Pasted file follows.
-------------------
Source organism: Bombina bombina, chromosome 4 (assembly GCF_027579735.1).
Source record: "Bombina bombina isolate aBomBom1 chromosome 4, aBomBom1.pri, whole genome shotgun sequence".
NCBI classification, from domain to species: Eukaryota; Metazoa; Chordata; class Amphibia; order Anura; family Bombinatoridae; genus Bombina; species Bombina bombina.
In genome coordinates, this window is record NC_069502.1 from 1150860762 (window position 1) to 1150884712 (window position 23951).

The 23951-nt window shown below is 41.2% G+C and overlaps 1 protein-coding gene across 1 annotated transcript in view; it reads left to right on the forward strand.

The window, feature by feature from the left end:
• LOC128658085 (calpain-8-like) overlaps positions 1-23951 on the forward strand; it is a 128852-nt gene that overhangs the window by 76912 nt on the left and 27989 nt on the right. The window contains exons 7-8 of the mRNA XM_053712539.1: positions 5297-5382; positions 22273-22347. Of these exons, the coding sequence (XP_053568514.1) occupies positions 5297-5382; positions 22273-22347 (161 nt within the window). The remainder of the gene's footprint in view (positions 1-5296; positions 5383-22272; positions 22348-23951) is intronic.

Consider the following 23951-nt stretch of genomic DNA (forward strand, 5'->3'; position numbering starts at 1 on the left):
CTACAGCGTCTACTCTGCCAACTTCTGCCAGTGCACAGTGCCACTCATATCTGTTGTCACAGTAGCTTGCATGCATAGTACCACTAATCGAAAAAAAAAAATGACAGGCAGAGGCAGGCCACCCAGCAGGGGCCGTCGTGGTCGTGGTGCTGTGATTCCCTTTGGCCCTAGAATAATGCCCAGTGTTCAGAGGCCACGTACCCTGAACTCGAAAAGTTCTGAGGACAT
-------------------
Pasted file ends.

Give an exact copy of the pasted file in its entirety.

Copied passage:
Source organism: Bombina bombina, chromosome 4 (assembly GCF_027579735.1).
Source record: "Bombina bombina isolate aBomBom1 chromosome 4, aBomBom1.pri, whole genome shotgun sequence".
NCBI classification, from domain to species: Eukaryota; Metazoa; Chordata; class Amphibia; order Anura; family Bombinatoridae; genus Bombina; species Bombina bombina.
In genome coordinates, this window is record NC_069502.1 from 1150860762 (window position 1) to 1150884712 (window position 23951).

The 23951-nt window shown below is 41.2% G+C and overlaps 1 protein-coding gene across 1 annotated transcript in view; it reads left to right on the forward strand.

The window, feature by feature from the left end:
• LOC128658085 (calpain-8-like) overlaps positions 1-23951 on the forward strand; it is a 128852-nt gene that overhangs the window by 76912 nt on the left and 27989 nt on the right. The window contains exons 7-8 of the mRNA XM_053712539.1: positions 5297-5382; positions 22273-22347. Of these exons, the coding sequence (XP_053568514.1) occupies positions 5297-5382; positions 22273-22347 (161 nt within the window). The remainder of the gene's footprint in view (positions 1-5296; positions 5383-22272; positions 22348-23951) is intronic.

Consider the following 23951-nt stretch of genomic DNA (forward strand, 5'->3'; position numbering starts at 1 on the left):
CTACAGCGTCTACTCTGCCAACTTCTGCCAGTGCACAGTGCCACTCATATCTGTTGTCACAGTAGCTTGCATGCATAGTACCACTAATCGAAAAAAAAAAATGACAGGCAGAGGCAGGCCACCCAGCAGGGGCCGTCGTGGTCGTGGTGCTGTGATTCCCTTTGGCCCTAGAATAATGCCCAGTGTTCAGAGGCCACGTACCCTGAACTCGAAAAGTTCTGAGGACAT